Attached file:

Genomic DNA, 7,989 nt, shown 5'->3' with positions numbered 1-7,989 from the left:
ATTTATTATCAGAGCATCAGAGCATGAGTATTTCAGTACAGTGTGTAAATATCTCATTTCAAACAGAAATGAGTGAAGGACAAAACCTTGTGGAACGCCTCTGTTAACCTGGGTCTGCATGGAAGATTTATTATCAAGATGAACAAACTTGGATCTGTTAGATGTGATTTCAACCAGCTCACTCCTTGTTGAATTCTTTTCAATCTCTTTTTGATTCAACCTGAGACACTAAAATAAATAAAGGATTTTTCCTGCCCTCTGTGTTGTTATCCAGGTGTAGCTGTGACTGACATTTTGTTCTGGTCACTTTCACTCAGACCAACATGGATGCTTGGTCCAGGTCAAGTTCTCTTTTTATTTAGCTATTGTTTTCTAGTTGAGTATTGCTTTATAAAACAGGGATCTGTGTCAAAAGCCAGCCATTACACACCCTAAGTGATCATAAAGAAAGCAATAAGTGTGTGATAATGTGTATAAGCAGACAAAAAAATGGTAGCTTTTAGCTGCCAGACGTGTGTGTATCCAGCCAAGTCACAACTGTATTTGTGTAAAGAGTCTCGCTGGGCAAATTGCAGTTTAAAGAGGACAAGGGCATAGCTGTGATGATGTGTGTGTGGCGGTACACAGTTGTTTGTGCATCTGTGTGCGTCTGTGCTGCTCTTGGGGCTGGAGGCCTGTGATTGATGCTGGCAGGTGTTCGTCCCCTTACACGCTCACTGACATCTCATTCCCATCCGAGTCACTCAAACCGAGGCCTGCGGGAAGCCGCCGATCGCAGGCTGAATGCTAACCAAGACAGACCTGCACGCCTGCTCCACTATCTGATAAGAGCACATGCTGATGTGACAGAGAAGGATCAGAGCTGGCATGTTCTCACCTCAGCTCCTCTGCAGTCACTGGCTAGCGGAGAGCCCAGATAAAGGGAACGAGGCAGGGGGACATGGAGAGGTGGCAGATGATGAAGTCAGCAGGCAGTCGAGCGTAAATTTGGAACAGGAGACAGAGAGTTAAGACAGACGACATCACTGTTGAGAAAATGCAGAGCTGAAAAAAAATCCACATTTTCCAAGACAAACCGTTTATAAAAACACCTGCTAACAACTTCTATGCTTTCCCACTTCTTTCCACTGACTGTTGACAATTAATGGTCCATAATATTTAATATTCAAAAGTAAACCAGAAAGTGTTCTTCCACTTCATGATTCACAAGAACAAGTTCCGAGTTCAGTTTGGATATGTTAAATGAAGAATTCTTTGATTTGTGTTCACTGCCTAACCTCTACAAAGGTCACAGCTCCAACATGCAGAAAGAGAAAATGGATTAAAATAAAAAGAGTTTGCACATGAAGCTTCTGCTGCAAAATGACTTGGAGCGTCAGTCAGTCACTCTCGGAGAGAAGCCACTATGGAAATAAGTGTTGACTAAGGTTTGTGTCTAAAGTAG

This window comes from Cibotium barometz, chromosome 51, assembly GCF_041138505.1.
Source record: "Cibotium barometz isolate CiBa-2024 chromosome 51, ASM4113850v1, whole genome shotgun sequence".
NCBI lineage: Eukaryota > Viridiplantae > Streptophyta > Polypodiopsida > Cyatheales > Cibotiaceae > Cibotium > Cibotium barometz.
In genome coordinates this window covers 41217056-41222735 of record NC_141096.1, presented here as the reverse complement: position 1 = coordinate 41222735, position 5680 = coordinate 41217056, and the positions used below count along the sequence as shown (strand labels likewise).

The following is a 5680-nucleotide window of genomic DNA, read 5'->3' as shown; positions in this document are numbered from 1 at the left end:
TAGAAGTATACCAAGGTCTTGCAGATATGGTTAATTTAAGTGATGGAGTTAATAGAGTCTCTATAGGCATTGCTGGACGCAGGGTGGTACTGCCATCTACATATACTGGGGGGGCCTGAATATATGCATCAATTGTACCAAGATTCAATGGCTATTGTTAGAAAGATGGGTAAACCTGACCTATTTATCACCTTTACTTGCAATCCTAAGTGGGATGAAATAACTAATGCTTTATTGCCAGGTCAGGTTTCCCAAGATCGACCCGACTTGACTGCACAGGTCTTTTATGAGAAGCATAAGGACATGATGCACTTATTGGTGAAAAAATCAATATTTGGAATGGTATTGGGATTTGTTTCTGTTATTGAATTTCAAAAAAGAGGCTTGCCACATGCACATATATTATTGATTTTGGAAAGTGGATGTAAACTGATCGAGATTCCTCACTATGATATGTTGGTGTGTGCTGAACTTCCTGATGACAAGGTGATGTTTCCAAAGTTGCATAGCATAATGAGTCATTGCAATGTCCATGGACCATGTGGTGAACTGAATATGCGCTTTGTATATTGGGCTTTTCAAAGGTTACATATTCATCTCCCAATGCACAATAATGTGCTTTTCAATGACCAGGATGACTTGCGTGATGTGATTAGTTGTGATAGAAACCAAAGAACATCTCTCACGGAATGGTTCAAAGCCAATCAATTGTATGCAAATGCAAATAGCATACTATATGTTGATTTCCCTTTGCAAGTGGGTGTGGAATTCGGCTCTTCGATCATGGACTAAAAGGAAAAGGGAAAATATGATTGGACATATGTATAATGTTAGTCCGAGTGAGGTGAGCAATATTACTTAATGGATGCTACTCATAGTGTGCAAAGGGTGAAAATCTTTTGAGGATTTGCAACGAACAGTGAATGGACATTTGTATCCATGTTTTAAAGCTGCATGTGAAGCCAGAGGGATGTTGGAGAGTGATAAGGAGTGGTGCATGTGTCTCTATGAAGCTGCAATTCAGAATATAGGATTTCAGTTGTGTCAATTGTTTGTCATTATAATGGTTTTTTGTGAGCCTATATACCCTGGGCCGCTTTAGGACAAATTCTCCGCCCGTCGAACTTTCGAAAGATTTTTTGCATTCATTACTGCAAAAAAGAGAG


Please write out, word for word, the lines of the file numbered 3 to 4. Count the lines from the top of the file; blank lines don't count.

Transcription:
This window comes from Cibotium barometz, chromosome 51, assembly GCF_041138505.1.
Source record: "Cibotium barometz isolate CiBa-2024 chromosome 51, ASM4113850v1, whole genome shotgun sequence".